Credit: Fashion Industry Broadcast


Jim is like fashion royalty, he knows everybody, is friends with everybody. We’d been working together on another project, Supernatural, a seven-part book and film series. Jim really loved what we’d been doing with that, and is a big fan, believe it or not. So he was very enthusiastic to come on board. He’s on board as an executive producer, as well as appearing in it, and doing the narration

Tom: So, I mean, in terms of access, that’s gonna be unreal then, I mean if he was friends with Virgil, he’d have access to a lot of people…


Paul: He’s also friends with Kanye West, A.S.A.P Rocky, and many others. We’re also hoping to feature Virgil’s wife and those closest to him. We’ll be looking at his life both professionally and personally, a broad scope of the man. I’m really confident with the short being awarded, and Jim Moore being on board, the mission we have to honour and pay tribute to Virgil’s legacy, I think we’ll get a lot of support. I just don’t think it’s something people would say no to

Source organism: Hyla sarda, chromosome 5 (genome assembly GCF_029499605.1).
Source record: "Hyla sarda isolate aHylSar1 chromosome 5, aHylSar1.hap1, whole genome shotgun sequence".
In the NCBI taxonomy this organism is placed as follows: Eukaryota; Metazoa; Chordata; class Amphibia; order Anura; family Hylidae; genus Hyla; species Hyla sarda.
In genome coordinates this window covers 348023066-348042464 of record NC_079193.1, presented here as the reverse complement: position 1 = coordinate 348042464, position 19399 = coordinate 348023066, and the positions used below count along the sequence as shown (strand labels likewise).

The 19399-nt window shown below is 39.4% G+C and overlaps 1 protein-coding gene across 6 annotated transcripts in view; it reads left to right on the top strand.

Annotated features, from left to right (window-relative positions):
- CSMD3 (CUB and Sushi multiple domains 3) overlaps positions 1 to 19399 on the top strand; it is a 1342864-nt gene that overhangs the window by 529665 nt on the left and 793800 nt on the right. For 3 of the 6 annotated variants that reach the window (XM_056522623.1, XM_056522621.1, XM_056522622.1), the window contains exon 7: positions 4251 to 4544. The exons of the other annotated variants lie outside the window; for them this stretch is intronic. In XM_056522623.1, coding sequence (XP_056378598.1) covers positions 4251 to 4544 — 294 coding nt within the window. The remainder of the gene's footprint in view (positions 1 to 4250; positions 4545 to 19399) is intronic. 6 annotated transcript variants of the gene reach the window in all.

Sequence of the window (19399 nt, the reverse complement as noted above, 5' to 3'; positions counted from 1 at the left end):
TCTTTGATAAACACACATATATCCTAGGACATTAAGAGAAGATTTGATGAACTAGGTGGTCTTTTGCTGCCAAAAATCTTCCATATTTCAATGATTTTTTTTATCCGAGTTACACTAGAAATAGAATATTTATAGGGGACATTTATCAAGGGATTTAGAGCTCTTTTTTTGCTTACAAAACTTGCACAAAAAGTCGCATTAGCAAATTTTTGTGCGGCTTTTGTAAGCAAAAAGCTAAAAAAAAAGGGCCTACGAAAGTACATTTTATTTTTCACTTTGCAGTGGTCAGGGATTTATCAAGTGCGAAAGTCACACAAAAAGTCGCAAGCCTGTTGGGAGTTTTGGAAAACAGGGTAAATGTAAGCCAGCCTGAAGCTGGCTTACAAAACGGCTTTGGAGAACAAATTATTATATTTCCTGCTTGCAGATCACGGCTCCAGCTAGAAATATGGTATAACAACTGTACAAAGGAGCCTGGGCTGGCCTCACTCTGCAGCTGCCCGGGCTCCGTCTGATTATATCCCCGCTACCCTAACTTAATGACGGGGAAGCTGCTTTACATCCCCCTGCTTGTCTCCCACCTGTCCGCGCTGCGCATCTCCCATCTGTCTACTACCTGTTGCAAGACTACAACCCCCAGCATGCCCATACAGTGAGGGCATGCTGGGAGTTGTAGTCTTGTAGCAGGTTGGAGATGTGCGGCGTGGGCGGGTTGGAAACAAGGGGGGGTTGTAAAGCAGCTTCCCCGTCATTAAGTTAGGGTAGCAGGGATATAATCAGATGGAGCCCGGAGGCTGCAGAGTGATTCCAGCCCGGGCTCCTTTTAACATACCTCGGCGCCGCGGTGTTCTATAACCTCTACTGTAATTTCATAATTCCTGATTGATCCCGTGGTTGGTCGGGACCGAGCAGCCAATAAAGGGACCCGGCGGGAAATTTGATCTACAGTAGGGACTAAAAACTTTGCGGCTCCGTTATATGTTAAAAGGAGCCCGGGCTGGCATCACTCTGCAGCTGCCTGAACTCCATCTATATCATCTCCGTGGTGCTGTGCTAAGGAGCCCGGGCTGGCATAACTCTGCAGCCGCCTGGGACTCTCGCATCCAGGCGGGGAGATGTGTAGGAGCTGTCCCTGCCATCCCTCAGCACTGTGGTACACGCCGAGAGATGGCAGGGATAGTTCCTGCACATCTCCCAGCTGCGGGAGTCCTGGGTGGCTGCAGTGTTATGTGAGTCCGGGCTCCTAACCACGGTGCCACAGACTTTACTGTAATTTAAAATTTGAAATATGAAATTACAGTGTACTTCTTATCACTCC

Tom: And I think the respect that we’ve approached the subject with as a company is something that will hopefully be recognised as well


Paul: Yeah, and they get to see the short, so they know exactly the tone and everything. It’s a bit of an educational thing. And we’re also planning to go to Bernard Arnault, who’s the president to LVMH, who was obviously a very important part of Virgil’s life, because he runs Louis Vuitton, and owns Off-White, so he has a big vested interest in Virgil’s legacy. So the aim is to get an all-access pass with him, and maybe bring him aboard as a potential executive producer as well. Then once we have that, all the people signed, I think we’ll be able to knock on the doors of any of the streaming networks, to get a commission

Tom: Yeah, absolutely. Well this all sounds really positive, and really exciting. So definitely watch this space, FIB subscribers, as we’ll be brining you more news on this exciting project as it happens. Thanks for your time Paul


Paul: Thanks Tom


Check out best documentary short winner, “VIRGIL” below: